A picture of the Construction, Forestry, Mining and Energy Union logo.
A picture of the Construction, Forestry, Mining and Energy Union logo.

Government tries to rush union bill 2.0

UNION-BUSTING legislation is set for another Senate showdown after the Morrison government used its majority to fast track the reintroduced bill through the first hurdle of parliament.

The lower house was suspended for half an hour on the final sitting day of parliament for the year as Labor tried to stall the move.

The government is attempting to seize a potential vote from Senate crossbencher Jacqui Lambie, who is open to supporting the government's reheated "ensuring integrity" bill if the proposed laws are reviewed after two years.

Senator Lambie has also rekindled a threat to back the bill if Victorian construction union boss John Setka does not resign.

The draft laws were reintroduced to the lower house on Wednesday, less than a week after being voted down in the Senate.

In line with procedure, debate was not expected until next year.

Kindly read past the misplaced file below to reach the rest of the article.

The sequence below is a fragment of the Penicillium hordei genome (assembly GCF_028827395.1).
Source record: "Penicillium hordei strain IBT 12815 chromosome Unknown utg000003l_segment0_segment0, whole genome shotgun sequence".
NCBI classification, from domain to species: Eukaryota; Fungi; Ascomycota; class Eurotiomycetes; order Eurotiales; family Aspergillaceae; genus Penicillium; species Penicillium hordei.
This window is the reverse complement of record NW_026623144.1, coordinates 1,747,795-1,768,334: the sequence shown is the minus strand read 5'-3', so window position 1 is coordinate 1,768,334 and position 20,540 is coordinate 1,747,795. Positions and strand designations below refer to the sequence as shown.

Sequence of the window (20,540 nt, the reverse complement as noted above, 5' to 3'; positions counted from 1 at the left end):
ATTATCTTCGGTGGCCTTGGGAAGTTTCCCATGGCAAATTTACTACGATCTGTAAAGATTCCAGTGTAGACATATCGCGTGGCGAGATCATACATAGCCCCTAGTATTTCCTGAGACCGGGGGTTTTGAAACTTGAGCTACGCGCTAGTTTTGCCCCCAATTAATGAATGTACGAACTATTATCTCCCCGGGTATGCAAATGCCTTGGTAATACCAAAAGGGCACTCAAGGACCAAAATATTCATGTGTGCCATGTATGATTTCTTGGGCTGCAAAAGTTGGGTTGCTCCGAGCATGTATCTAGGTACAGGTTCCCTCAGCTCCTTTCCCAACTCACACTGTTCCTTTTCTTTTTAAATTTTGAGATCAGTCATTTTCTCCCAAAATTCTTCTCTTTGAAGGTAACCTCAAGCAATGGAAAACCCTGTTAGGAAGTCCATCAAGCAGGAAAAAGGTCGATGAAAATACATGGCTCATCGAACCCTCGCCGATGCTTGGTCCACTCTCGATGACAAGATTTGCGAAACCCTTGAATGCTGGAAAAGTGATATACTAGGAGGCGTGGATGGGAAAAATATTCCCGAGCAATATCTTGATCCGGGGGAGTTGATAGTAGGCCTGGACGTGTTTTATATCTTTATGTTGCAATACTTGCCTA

But Attorney-General Christian Porter on Thursday has used the government's majority to meddle with the day's agenda to try and ram the bill through to the Senate.

Labor leader Anthony Albanese accused the government of abusing democratic process.

"They run in, they gag debate, they refuse to allow anyone to speak, to push through legislation to what end?" he told reporters in Canberra.

"Dissent and the right of people to represent their electorates has been shut down."

Senator Lambie has demanded the two-year review in return for her support for the legislation, which makes it easier to deregister unions and ban their officials.

"If the government thinks my previously unworkable amendments are now workable, well, I think that's great," she told The Australian Financial Review.

"I'm always happy to work constructively with the government and I note that the CFMEU haven't cleaned up their act - John Setka is still there."

Senior cabinet minister Peter Dutton says the proposed laws are squarely aimed at "militant thugs" in the construction industry.

"Hopefully common sense does prevail," he told 2GB radio.

"I just think people need to recognise that this is a good bill, it's a sensible answer to what is a very difficult problem."

Before the surprise move, Labor promised to continue fighting against the proposed laws over the summer break.

"We'll continue to make sure that working Australians have the right to organise to improve their pay and conditions," Labor frontbencher Tanya Plibersek told AAP.

"It is disappointing in the extreme that the government is not listening to the parliament on this bill."



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